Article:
When Toronto theatre artist Ravi Jain was invited to conduct a workshop in Calcutta in 2007, his parents decided to come along for the trip—and arrange a marriage for him. Now Ravi and his mother, Asha Jain, are touring their wo-person hit A Brimful of Asha, which is a debate about that experience.
Ravi was open to the possibility of an arranged marriage but, in his version of the story, he wasn’t prepared for just how pushy and sneaky his parents got about it. For her part, Asha says in the script, “Every generation always believes that it is smarter than its parents, and I don’t doubt it for a minute. Of course, they are the future. They are much smarter. But they don’t have common sense.” Off the top of the show, she explains to the audience: “That is why I invited you all. To help me sort it out, and you will give me your honest opinion telling Ravi he is wrong.”
Speaking on the phone from his car—he is driving back to Toronto from Montreal, where he has just opened Iceland, a show he directed, at the Wildside Festival—Ravi says that he had a hunch that his mother’s outspokenness would make her an engaging performer.
Following that hunch, he immediately hit a gold mine. “In Toronto, we did a 15-minute scratch presentation of the show when it was just a baby idea,” he recalls. “And it was the very first thing: I introduced my mom and she said, ‘You know, actually, I hate theatre.’ And the audience laughed. And then she was like, ‘No, really. I really hate theatre. Don’t you people have jobs?’ And they just laughed even more. I watched the audience watch her and I knew that, as long as we could keep her in an element where she could just tell the truth, it would be as hilarious as it is around our dinner table.”
Mother and son spent the next year developing the text together at Tarragon Theatre, where Ravi had become the Urjo Kareda artist in residence. Although the piece is now essentially scripted, its structure allows the performers to improvise and keep things fresh. When A Brimful of Asha opened, it became an instant smash and went on to enjoy three extended sold-out runs in Toronto. By the time the show arrives in Vancouver, it will have played four additional Canadian cities; in the spring, it will visit South Carolina’s Spoleto Festival; and then it’s on to a run in Berlin.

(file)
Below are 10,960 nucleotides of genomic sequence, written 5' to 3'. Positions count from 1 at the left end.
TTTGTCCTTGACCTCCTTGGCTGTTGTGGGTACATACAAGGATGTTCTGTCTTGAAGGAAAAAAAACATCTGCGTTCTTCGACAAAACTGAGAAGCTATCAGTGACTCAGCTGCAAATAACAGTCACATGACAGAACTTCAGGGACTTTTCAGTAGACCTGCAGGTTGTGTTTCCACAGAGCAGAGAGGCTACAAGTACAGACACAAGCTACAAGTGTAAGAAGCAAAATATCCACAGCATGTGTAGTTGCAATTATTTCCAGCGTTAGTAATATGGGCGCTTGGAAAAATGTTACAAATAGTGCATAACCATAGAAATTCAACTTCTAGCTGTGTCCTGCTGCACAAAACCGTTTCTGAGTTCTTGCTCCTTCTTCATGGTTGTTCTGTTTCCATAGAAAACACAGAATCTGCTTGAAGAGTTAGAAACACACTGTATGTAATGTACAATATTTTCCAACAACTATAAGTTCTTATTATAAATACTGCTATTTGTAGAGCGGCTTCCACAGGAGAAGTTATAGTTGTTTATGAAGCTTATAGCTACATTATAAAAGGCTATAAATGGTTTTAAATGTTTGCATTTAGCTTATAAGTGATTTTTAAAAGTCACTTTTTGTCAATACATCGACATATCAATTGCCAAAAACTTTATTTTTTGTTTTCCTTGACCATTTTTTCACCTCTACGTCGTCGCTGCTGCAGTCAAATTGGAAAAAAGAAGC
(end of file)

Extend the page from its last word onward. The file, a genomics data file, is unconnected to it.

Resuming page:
Ravi says that he was initially afraid that the public would dismiss the play because of the negative connotations that arranged marriage carries in the West. “But that’s been my favourite thing about doing the show,” he continues. “A lot of people agree with or can hear my mom’s point of view. I’ve had a lot of people say, ‘When I was your age, I agreed with you, but now I’m your mom’s age and I agree with her.’ I think it’s great that there’s a balanced perspective.”
And the discussion isn’t as culturally specific as one might think. “People have come to us and said, ‘You guys aren’t Indian, you’re Orthodox Jews,’ ” Ravi explains with a laugh. “Or ‘You’re Italian.’ Or ‘You’re Greek.’ That’s where I think the universal appeal is: in the mother-son relationship.”
Asked if Asha still hates theatre, Ravi answers: “I would say no. She loves the exchange of energy every night, and she loves meeting people, that interaction. Most importantly to me, she finally understands why I do it.”
But Asha’s responses remain uncensored: “I’ve taken her to a couple of other plays,” her son says, “but she hasn’t managed to stay awake.”